Dancing towards unattainable perfection in Maggie Shipstead’s ASTONISH ME

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A former dance teacher once told me that the essence of ballet can be encapsulated in one word: up. Modern dancers, with their shoulder rolls and deep, sweeping lunges, stay close to the floor, while ballet dancers are in a constant battle with gravity: chins high, necks elongated, muscles constantly tugging on bones to lift arms and legs up, up, up. There is even a word—ballon—for when a ballet dancer appears to hover in the air longer than is physically possible, a pertinent symbol of what dancers spend the entirety of their careers slaving over: the appearance of effortlessness in the face of utmost control, a virtually unobtainable illusion.

Astonish Me cover 200With this in mind, it’s understandable that most of the dancers in Maggie Shipstead’s Astonish Me (Knopf, April) are propelled forward by chronic feelings of inferiority. Despite devoting her youth entirely to dance, Joan Joyce will always be a corps member, resigned quite literally to the background and forever falling short of her childhood fantasy. Even Joan’s much more successful friend Elaine Costas feels she is chasing a fantasy: “I don’t have that dazzle…you work and work, and you’re still just you, and then one day you realize you’re not getting better, only older.” In the world of ballet, perfection is the only acceptable course of action, and for most dancers it’s perpetually out of reach. So when Joan meets a man who seems to have achieved the unachievable, she can’t help but want a piece of it for herself.

Ballerina Feet 200

Outside the studio, the hierarchies of ballet break down and world is much clearer: there are dancers and there are non-dancers. “Dancers are not just people,” thinks Joan’s prodigious son, Harry, as he watches a musical, the actors’ abilities paling in comparison to those of a dancer. Whether they’re corps members, soloists, or prima ballerinas, dancers are met by the average civilian with reverence, curiosity, adoration, and even envy. After spotting Joan doing ballet routines in the backyard, her new neighbor Sandy avoids discussing “Joan’s ballet shoes, the exercises at the chair, the flexibility that the husband must enjoy” when she introduces herself.

Can we really blame Sandy for being intimidated? To compare herself to a ballet dancer is to compare herself to a master of elegance, athleticism, refinement, and restraint. And you can’t talk about our infatuation with dancers without bringing sex into the conversation. At the base of both ballet and sex is a series of repetitive motions, mixed up and modified by the performers to communicate something. But with ballet, there’s much more up for interpretation.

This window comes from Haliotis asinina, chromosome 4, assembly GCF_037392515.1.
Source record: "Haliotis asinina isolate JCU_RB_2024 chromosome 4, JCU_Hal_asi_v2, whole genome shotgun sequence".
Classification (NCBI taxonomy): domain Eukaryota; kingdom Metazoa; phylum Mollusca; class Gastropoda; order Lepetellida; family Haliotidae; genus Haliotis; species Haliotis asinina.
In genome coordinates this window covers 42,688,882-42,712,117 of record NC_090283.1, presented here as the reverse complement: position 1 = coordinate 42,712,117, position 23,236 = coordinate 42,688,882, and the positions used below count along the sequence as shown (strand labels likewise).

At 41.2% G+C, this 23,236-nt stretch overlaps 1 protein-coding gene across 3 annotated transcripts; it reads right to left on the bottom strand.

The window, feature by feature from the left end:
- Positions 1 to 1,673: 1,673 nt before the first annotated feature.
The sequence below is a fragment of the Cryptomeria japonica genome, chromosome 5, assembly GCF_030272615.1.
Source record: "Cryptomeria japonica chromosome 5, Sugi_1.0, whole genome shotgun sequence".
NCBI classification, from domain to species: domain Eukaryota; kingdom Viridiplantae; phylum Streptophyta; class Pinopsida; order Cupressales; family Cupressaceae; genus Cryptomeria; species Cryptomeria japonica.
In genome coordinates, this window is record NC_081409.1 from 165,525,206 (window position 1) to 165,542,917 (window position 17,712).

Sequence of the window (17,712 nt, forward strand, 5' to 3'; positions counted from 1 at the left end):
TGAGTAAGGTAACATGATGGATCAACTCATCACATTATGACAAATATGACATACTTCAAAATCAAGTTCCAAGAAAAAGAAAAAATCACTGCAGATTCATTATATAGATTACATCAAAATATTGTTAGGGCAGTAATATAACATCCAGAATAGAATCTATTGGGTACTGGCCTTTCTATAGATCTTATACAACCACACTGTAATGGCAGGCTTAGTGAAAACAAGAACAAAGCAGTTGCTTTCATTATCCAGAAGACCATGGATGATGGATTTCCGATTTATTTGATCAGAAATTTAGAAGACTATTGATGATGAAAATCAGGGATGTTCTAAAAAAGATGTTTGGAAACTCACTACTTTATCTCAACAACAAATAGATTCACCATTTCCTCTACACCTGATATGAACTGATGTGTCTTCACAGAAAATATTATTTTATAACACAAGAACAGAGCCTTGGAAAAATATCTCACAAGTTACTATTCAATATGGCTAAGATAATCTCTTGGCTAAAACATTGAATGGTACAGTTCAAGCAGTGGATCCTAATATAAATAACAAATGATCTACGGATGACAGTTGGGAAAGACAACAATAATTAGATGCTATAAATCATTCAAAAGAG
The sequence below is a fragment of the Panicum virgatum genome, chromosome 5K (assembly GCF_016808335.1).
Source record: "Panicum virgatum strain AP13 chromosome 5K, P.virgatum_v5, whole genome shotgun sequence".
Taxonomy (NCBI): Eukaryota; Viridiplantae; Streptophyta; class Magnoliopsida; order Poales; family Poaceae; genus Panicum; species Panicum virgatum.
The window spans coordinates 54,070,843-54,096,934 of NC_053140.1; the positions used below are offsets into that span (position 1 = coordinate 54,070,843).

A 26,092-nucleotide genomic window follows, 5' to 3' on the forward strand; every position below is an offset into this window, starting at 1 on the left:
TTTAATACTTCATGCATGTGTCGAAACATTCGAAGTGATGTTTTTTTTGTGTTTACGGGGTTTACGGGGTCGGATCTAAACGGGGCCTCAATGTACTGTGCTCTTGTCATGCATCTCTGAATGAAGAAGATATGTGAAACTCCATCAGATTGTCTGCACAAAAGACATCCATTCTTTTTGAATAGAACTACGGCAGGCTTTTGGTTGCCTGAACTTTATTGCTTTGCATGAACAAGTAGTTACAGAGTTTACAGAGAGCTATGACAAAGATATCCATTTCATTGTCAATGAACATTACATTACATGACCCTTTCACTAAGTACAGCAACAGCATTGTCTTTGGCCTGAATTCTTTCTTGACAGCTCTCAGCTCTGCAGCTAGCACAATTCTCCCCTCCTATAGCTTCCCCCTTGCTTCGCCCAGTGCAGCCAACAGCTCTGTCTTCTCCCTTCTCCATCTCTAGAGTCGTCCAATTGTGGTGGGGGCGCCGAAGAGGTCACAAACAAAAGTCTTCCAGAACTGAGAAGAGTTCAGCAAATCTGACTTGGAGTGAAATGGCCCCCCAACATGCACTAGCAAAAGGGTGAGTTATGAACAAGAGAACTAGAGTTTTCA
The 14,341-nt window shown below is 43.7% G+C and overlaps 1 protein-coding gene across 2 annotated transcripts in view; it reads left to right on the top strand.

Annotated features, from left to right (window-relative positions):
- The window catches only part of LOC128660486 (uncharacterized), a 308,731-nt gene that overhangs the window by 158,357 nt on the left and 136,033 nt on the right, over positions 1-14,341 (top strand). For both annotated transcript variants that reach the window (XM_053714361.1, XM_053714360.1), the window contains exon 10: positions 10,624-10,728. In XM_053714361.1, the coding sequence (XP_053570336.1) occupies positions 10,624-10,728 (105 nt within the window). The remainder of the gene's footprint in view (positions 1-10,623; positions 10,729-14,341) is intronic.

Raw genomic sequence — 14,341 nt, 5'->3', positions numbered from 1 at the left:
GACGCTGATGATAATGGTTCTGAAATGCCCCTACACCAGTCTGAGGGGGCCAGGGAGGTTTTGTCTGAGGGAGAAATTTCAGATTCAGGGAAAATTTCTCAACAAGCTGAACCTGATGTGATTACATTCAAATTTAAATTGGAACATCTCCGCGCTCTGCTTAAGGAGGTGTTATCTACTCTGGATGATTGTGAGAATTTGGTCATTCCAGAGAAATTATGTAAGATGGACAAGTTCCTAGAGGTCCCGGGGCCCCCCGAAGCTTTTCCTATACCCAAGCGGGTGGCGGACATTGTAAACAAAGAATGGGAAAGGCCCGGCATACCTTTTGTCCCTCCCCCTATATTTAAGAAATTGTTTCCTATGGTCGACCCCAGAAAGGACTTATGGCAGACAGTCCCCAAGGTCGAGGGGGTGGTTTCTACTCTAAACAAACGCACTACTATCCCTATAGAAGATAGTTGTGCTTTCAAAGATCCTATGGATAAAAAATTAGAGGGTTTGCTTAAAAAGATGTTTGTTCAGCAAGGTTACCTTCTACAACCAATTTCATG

Little Ballerinas 200“‘Made-up things can be true,’ says a young Harry on a trip to the theater. ‘It’s like, if a story matters to you, it’s true for you, even if it never happened.’” Our idea of the typical ballet usually involves “bizarre stories of love and devastation and enchantment, women dying from heartbreak, women turning into birds.” The simple, magical nature of these stories leave much open-ended, and we the audience fill in the holes wherever we see them, eager to project ourselves onto beautiful bodies that have the ability to boil down months of rehearsal into a three-act performance. The dancers become our own vessels of expression, each flick of the wrist and ankle taking on an audience-load of meanings. And what catharsis that can be for us.

Over the past few years, we’ve been inundated with a sea of articles, books, and talk show programs posing a simple yet daunting question: can we really have it all? No matter the answer, the fact that this conversation has been at the forefront of so much recent discourse is proof that we’ve at least been trying to have it all, and it hasn’t been easy: the job market is tougher, getting into school is more competitive, our stress levels are higher than ever, and on and on. In the way that ballet dancers are always moving up, up, up, we’re always moving forward, forward, forward, and we want it all to appear effortless like the movements of the artists we project ourselves onto.

Seated Ballerina 200Shipstead’s succinct, psychologically apt prose has a ballon of its own, moving Astonish Me’s rather twisted story along with a graceful buoyancy. The messy family drama reminds us that nothing is as effortless as it might appear, from dance to aging to love, so much so that we can’t help but feel a bit of sympathy towards Joan for the sins she commits to get closer to effortlessness; to make it a part of her. Our next step: saving some of that sympathy for ourselves.

 

Image Credits:

Cover Image: https://afww.files.wordpress.com/2011/08/swanlake1.jpg

Ballerina Feet: http://ilovewildfox.com/ilovemywildfox/2012/11/28/beauty-is-pain-the-nyc-ballet-company.html

Child Ballerinas: http://bambinoballet.com.au/bambino-ballet/

Seated Ballerina: http://www.dancestudiolife.com/wp-content/uploads/2012/11/Ballet_book.jpg

is a wannabe writer, late night bike rider and compulsive Saturday Night Live quoter soaking up the wonderful weirdness of Portland, Oregon. When she's not reading ridiculously in-depth analyses of Mad Men episodes, listening to Frank Ocean on repeat, or restraining herself from adopting all the dogs at the local Humane Society, she's writing fiction, book reviews, funny lists, and more. Check her out on Twitter @CoreyLaine and Instagram at Cor3yLaine for bad puns and silly post-graduate musings.

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